A series of coincidences unite two people to fight childhood cancer

Dr. Loren Walensky and an intern holding name badges that show they have the same name.
Even though their names are spelled differently, they are pronounced the same . . .

When Lauren Wolinski accepted a job as a summer intern in the oncology unit at Boston Children’s Hospital, she could not have anticipated how extraordinary the experience would turn out to be. 

“I expected it would be very intense and sad to work with children who have cancer, but I quickly found out Boston Children’s is a place filled with hope and happiness,” says Lauren, a rising senior at Westfield State University in Westfield, Mass., who hopes to become a nurse practitioner. “This really surprised me and has made the job so rewarding.” It has also helped her to realize that she would like to pursue a career in a hospital setting.

Different spellings but same name

Another surprise was that on the job she met her namesake — literally. Loren D. Walensky, MD, PhD, is an attending physician in pediatric oncology at Dana-Farber/Boston Children’s Cancer and Blood Disorders Center, as well as a principal investigator with the Linde Program in Cancer Chemical Biology. Although the two of them spell their names differently, the pronunciation is the same.

Lauren and Dr. Walensky also share a common goal that connects them in a very meaningful way: to help children beat cancer, and to make their time more tolerable while they are in the hospital.

“For the summer, I’m working in the resource room for the cancer floor, and I also help with child life,” Lauren explains. In this capacity, she has a chance to play with the children, read to them, prepare goody bags filled with treats, help with a bracelet-making class, and distribute menus listing special meals. 

Treating the minds, and bodies, of children fighting pediatric cancer

All of these activities help keep the children occupied and having fun when they are feeling well enough to participate, which for many of them will hopefully be much of the time, according to Dr. Walensky.

He points out that his role in the oncology unit is to draw on his medical training, along with more than two decades of clinical experience and research, to help the children beat their cancers. When treatments fail, he goes back to the lab to better understand why and then tries to develop new options that could be more effective in the future.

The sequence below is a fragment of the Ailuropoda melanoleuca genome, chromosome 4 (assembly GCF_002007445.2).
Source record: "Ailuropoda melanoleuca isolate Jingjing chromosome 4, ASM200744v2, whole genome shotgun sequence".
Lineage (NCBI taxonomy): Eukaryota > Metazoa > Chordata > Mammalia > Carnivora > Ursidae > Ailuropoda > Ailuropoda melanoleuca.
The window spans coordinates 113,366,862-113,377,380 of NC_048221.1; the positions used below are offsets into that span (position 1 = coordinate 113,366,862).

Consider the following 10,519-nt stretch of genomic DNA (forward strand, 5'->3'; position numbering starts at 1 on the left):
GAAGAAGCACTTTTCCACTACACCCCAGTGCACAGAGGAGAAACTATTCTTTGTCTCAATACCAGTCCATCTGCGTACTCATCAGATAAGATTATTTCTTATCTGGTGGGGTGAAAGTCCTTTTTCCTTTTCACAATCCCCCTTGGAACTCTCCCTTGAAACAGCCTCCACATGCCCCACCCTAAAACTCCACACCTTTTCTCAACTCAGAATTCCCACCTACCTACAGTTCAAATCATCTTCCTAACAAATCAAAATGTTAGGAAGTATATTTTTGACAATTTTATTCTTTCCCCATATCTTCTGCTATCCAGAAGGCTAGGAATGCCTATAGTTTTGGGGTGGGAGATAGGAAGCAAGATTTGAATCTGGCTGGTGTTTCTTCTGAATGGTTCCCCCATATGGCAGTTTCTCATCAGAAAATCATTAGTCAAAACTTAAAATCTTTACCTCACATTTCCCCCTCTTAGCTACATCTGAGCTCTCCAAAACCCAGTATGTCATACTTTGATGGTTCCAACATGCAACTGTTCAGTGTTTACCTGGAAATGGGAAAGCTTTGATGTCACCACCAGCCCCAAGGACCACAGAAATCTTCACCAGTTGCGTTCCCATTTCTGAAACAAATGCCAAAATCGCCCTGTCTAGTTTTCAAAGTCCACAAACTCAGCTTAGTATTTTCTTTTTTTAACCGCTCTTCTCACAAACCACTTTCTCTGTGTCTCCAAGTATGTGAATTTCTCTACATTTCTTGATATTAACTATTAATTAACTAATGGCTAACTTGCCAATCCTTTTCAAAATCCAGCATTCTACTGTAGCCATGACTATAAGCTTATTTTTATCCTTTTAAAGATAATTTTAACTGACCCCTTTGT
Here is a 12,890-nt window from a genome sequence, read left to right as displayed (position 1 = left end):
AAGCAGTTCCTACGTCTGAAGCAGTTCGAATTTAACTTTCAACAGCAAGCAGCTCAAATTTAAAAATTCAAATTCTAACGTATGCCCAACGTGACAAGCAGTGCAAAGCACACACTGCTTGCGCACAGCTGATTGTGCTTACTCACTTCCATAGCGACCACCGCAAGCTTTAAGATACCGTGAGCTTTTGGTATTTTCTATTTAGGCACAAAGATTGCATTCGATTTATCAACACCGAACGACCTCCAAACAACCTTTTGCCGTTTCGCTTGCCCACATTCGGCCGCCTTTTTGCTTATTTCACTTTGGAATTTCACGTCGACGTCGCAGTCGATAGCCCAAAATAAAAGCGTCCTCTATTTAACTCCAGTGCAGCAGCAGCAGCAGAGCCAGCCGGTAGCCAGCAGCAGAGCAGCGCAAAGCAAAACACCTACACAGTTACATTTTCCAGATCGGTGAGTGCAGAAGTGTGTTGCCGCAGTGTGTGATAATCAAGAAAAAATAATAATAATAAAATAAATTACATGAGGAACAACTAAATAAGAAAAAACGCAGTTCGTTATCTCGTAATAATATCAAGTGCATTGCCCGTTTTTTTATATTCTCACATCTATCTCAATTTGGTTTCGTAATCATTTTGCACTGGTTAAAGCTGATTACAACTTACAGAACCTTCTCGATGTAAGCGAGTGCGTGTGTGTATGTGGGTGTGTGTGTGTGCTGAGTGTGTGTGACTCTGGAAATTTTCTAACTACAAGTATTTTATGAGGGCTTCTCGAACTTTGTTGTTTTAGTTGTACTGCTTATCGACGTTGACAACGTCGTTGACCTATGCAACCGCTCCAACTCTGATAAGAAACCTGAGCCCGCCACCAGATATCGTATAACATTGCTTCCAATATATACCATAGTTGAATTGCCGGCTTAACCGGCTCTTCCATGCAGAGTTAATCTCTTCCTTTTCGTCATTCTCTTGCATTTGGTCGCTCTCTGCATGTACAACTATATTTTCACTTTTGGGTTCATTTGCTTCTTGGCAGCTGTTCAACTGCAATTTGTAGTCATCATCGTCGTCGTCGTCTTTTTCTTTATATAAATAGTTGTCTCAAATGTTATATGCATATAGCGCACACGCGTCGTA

Dr. Walensky stresses that it’s really the culmination of both his contributions and Lauren’s — along with the hard work and dedication of everyone else on the floor, and in the entire hospital setting — that truly makes a difference for the children in the unit and for their families.

“At Boston Children’s, fighting cancer is truly a team effort,” he stresses. “No matter what your role is, it matters.”

Creating opportunities for students in the pediatric cancer field

In a round-about way, Dr. Walensky was also instrumental in helping Lauren to get this opportunity at Boston Children’s through the Alex’s Team Foundation, although until recently the two hadn’t even realized the connection.

“I was working as an oncology fellow in 2000 when the Miliotis family came in with twin daughters and a son. One of the twins, Alex, was very sick with leukemia, [a type of cancer of the blood that develops in the bone marrow] and despite treatment, less than a year later she passed away at the age of 16,” Dr. Walensky recalls. “I stayed very close with the family and helped them define one of the missions of the Alex’s Team Foundation, which is to inspire young people to consider careers in pediatric oncology,” he adds.

Today, the foundation supports students like Lauren who are interested in making an impact on childhood cancer through a variety of direct care and research efforts. The hope is that the opportunity will inspire a new generation of health care providers to focus on finding cures for pediatric cancer, while also providing compassionate and cutting-edge care.

Reflecting on the experience

“I am really grateful to be here, and grateful to the Alex’s Team Foundation and to Dr. Walensky for making this opportunity possible,” Lauren says. 

“They don’t tell you in college how many jobs there are in a hospital — from child life specialists, to educators working in the resource room, to technology experts,” she points out. By seeing first-hand how many roles there are, and how much of an impact every single person has on the patients, she has gained a deeper appreciation of what she wants to do with her life and how she can best contribute to the medical field.

She also stresses that through this series of coincidences, she has met a new namesake whose dedication to the field serves as a real inspiration for her. 

Honoring Alex’s memory

For Dr. Walensky, the experience of seeing how moved Lauren has been by this internship has served as a beautiful reminder of what Alex’s legacy and the Alex’s Team Foundation are all about. The two also share the hope that in the future, they will have a chance to work together again.

Learn more about the Dana-Farber/Boston Children’s Cancer and Blood Disorders Center.

Share this: